"Better and better technologies are being developed. To remain competitive, companies have to invest," says Raju, who adds that low interest rates and an expanding global economy also make this a good time to purchase new equipment.
Semiconductor companies are also doing well, but when it comes to software and other technology companies the strength of the recovery is mixed, says Morris Cohen, Wharton professor of operations and information management. Semiconductors, a notably cyclical industry, "are just coming off one of the worst--probably the worst--down cycles in their history. They were so low they had only one way to go." In addition to business spending, consumers are driving up demand for chips to run personal computers and consumer electronics, Morris adds.
According to Amit, a particularly hot sector is wireless. "We see an enormous number of applications in the wireless sector, especially in wireless access to broadband." Even telecommunications, which was hammered when the bubble burst, has begun to stir again. "Many of these firms have been suffering. but I think we will see a stabilization and recovery that will enable them to resume purchases of IT equipment."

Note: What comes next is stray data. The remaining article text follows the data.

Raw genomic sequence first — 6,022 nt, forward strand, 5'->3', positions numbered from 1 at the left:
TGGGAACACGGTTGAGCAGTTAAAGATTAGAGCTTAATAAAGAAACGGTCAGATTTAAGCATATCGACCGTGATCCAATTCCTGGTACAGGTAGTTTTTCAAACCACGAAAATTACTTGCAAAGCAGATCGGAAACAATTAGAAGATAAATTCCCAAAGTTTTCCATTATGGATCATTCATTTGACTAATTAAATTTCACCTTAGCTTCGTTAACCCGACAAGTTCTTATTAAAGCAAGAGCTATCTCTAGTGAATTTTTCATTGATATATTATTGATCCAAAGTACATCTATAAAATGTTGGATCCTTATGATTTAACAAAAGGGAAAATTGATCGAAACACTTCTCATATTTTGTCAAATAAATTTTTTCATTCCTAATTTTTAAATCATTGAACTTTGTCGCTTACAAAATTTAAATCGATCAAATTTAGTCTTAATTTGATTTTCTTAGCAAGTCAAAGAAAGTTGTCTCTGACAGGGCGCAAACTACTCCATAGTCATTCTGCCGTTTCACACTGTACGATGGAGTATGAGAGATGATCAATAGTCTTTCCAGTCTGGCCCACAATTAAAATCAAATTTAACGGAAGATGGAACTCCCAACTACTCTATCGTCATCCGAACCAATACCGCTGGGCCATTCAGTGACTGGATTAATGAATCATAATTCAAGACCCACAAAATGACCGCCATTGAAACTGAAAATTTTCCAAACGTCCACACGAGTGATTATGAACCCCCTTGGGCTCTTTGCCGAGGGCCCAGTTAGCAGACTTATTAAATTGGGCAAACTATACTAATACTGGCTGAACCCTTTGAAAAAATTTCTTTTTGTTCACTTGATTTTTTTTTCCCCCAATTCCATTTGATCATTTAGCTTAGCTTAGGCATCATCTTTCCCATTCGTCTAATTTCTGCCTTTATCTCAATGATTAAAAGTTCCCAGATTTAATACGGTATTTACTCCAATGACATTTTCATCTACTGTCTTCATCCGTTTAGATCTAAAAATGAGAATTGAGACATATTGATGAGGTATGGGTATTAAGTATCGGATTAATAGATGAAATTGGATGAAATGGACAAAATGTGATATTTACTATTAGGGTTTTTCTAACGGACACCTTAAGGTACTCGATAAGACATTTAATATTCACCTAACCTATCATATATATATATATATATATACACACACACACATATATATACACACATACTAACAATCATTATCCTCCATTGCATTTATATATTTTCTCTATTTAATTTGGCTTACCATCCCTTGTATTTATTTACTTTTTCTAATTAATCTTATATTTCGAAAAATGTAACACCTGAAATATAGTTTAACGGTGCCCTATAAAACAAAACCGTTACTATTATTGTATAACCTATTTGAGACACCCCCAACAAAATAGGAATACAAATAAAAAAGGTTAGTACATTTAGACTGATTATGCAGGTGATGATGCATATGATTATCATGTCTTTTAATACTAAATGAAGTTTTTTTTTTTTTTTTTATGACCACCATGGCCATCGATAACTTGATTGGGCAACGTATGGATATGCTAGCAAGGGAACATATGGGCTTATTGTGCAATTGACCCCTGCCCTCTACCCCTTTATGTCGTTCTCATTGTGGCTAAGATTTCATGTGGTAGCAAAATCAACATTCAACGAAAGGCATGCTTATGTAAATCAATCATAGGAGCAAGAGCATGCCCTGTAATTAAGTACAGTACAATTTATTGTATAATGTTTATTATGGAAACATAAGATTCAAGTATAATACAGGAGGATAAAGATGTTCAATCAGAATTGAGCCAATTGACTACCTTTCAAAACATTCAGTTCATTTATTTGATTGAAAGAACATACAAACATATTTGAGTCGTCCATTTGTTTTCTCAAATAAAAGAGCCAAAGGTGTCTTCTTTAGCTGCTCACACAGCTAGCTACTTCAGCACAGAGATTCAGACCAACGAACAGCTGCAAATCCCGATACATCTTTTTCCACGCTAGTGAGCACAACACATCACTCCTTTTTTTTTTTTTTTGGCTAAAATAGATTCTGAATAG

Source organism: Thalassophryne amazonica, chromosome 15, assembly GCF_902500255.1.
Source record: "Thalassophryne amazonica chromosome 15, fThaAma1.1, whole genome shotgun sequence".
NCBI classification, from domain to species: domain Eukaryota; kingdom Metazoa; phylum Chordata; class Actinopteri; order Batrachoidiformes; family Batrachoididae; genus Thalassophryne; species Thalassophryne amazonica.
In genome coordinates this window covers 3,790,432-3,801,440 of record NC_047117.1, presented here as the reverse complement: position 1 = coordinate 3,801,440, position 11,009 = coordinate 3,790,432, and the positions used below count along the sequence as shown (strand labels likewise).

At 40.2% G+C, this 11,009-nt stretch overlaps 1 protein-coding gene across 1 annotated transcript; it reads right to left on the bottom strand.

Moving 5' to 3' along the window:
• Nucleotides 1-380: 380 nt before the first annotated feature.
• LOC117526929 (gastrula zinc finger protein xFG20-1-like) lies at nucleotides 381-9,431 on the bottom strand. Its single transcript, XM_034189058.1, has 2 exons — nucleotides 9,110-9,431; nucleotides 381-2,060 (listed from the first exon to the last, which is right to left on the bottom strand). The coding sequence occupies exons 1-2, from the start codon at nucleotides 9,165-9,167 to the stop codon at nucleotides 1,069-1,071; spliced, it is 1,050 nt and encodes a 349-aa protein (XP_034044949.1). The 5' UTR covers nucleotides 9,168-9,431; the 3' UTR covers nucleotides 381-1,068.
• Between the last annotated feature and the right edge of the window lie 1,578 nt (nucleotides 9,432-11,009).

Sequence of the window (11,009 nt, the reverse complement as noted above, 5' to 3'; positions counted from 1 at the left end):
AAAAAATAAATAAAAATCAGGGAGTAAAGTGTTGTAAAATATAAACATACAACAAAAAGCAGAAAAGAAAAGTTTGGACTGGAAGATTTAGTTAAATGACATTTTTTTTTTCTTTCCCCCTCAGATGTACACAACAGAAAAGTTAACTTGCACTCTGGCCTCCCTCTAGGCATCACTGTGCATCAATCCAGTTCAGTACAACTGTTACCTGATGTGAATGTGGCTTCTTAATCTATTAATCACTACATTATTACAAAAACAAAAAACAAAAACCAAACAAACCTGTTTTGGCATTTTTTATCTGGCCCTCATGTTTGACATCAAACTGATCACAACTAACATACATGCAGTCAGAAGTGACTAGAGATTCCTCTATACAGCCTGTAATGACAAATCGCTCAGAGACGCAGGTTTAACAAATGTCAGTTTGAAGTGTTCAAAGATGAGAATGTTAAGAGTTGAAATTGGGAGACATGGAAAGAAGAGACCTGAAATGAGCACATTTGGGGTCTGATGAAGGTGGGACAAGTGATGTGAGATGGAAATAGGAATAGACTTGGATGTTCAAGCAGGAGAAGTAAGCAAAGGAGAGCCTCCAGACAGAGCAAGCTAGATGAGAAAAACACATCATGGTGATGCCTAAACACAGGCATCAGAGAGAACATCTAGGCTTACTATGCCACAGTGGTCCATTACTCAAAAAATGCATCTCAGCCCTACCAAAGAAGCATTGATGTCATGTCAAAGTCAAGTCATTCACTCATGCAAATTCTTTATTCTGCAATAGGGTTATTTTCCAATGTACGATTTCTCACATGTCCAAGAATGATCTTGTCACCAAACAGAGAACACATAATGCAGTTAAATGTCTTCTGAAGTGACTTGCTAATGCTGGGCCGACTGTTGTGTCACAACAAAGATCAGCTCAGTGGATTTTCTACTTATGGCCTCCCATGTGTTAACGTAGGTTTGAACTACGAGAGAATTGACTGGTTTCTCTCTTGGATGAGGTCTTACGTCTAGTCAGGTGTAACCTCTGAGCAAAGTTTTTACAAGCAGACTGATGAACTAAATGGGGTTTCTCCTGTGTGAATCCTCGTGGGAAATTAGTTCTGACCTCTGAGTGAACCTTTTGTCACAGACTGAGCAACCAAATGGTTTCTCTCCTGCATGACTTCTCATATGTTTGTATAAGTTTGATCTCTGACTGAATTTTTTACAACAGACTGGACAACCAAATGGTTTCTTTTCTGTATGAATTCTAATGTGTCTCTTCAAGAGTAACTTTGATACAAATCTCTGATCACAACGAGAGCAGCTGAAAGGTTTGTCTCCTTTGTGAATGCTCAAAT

Social networking firms such as Friendster, the dating and friendship site, and LinkedIn, aimed at business networking, are gaining attention from venture capitalists, says Rob Coneybeer, a venture partner with New Enterprise Associates, a venture capital firm with offices in Silicon Valley .
"VCs are excited about the idea that people will use these Internet-based tools to leverage their relationships," he says, adding, however, that this category of investment is probably already overfunded. He estimates that for the business plans of the top five social relationship companies to succeed, the population of the United States would need to be more than 1 billion. "All the companies aren't going to survive. Overfunding of markets in general is a sign that there's a real market and real opportunity there."
Another trend among the new generation of Silicon Valley start-ups involves firms that build applications for use with already existing platforms, such as for Microsoft Outlook. Firms, for example, are developing products that update Outlook contact information and provide e-mail backup, says Coneybeer. "The real key is that people are not only looking at Microsoft Windows as a platform, but at some of the applications that you can build other applications into."
An important consumer market in the future will be the addition of cameras to cellular phones, he predicts. "It's going to be more profound than people realize. People are used to carrying a phone everywhere; they are not used to carrying a camera everywhere. I think it will change the behavior of how people take pictures, share pictures and store pictures."